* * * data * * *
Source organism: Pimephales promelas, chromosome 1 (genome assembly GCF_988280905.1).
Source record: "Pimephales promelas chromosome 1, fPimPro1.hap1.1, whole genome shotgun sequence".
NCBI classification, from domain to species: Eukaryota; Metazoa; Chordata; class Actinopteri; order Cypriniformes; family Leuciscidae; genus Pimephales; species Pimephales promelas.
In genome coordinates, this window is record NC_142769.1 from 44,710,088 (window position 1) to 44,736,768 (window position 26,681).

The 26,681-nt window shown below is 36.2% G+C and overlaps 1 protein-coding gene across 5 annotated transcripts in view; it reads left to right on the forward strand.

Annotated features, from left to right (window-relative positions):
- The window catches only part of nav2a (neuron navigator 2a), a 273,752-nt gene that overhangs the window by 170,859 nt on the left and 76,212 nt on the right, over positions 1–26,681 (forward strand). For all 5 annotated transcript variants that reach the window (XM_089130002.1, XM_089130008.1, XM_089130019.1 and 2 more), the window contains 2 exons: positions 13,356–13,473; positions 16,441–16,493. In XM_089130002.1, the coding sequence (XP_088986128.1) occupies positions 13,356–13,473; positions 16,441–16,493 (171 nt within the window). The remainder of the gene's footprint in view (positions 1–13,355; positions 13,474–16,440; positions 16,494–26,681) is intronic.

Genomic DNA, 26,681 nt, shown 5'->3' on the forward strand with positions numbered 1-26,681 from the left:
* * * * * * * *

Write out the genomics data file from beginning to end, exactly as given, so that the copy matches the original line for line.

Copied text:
Source organism: Pimephales promelas, chromosome 1 (genome assembly GCF_988280905.1).
Source record: "Pimephales promelas chromosome 1, fPimPro1.hap1.1, whole genome shotgun sequence".
NCBI classification, from domain to species: Eukaryota; Metazoa; Chordata; class Actinopteri; order Cypriniformes; family Leuciscidae; genus Pimephales; species Pimephales promelas.
In genome coordinates, this window is record NC_142769.1 from 44,710,088 (window position 1) to 44,736,768 (window position 26,681).

The 26,681-nt window shown below is 36.2% G+C and overlaps 1 protein-coding gene across 5 annotated transcripts in view; it reads left to right on the forward strand.

Annotated features, from left to right (window-relative positions):
- The window catches only part of nav2a (neuron navigator 2a), a 273,752-nt gene that overhangs the window by 170,859 nt on the left and 76,212 nt on the right, over positions 1–26,681 (forward strand). For all 5 annotated transcript variants that reach the window (XM_089130002.1, XM_089130008.1, XM_089130019.1 and 2 more), the window contains 2 exons: positions 13,356–13,473; positions 16,441–16,493. In XM_089130002.1, the coding sequence (XP_088986128.1) occupies positions 13,356–13,473; positions 16,441–16,493 (171 nt within the window). The remainder of the gene's footprint in view (positions 1–13,355; positions 13,474–16,440; positions 16,494–26,681) is intronic.

Genomic DNA, 26,681 nt, shown 5'->3' on the forward strand with positions numbered 1-26,681 from the left: